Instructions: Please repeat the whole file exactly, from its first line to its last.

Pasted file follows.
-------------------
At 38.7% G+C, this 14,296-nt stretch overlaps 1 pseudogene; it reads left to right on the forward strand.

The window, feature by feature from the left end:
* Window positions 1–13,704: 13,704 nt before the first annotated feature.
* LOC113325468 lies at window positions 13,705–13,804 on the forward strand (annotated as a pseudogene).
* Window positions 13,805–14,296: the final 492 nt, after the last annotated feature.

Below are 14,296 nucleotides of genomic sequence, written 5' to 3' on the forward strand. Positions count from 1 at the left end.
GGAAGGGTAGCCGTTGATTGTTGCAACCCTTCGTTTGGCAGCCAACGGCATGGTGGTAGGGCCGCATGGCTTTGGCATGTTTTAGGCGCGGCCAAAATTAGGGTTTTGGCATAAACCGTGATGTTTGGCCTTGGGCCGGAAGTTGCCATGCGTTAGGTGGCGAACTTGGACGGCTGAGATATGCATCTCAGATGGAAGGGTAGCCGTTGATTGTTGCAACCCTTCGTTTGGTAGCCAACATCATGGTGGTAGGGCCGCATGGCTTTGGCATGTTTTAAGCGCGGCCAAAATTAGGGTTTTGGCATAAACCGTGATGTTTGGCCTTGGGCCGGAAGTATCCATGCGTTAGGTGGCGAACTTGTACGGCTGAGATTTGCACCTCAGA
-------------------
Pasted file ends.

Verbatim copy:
At 38.7% G+C, this 14,296-nt stretch overlaps 1 pseudogene; it reads left to right on the forward strand.

The window, feature by feature from the left end:
* Window positions 1–13,704: 13,704 nt before the first annotated feature.
* LOC113325468 lies at window positions 13,705–13,804 on the forward strand (annotated as a pseudogene).
* Window positions 13,805–14,296: the final 492 nt, after the last annotated feature.

Below are 14,296 nucleotides of genomic sequence, written 5' to 3' on the forward strand. Positions count from 1 at the left end.
GGAAGGGTAGCCGTTGATTGTTGCAACCCTTCGTTTGGCAGCCAACGGCATGGTGGTAGGGCCGCATGGCTTTGGCATGTTTTAGGCGCGGCCAAAATTAGGGTTTTGGCATAAACCGTGATGTTTGGCCTTGGGCCGGAAGTTGCCATGCGTTAGGTGGCGAACTTGGACGGCTGAGATATGCATCTCAGATGGAAGGGTAGCCGTTGATTGTTGCAACCCTTCGTTTGGTAGCCAACATCATGGTGGTAGGGCCGCATGGCTTTGGCATGTTTTAAGCGCGGCCAAAATTAGGGTTTTGGCATAAACCGTGATGTTTGGCCTTGGGCCGGAAGTATCCATGCGTTAGGTGGCGAACTTGTACGGCTGAGATTTGCACCTCAGA